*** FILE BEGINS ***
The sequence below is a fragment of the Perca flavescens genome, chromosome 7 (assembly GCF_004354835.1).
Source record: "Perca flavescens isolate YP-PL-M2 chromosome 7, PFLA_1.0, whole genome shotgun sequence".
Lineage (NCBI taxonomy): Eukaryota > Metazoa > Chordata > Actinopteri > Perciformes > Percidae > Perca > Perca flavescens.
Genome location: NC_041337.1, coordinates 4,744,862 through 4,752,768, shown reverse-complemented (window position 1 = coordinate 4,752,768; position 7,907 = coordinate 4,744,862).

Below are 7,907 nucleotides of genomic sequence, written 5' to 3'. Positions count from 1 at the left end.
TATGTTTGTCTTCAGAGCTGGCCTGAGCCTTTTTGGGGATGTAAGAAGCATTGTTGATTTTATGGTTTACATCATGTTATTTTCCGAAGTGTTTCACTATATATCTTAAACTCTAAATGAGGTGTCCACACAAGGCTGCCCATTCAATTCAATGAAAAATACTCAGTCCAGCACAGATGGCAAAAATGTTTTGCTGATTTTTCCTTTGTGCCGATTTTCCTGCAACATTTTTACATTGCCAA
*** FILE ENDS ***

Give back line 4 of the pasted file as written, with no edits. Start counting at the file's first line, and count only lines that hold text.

Genome location: NC_041337.1, coordinates 4,744,862 through 4,752,768, shown reverse-complemented (window position 1 = coordinate 4,752,768; position 7,907 = coordinate 4,744,862).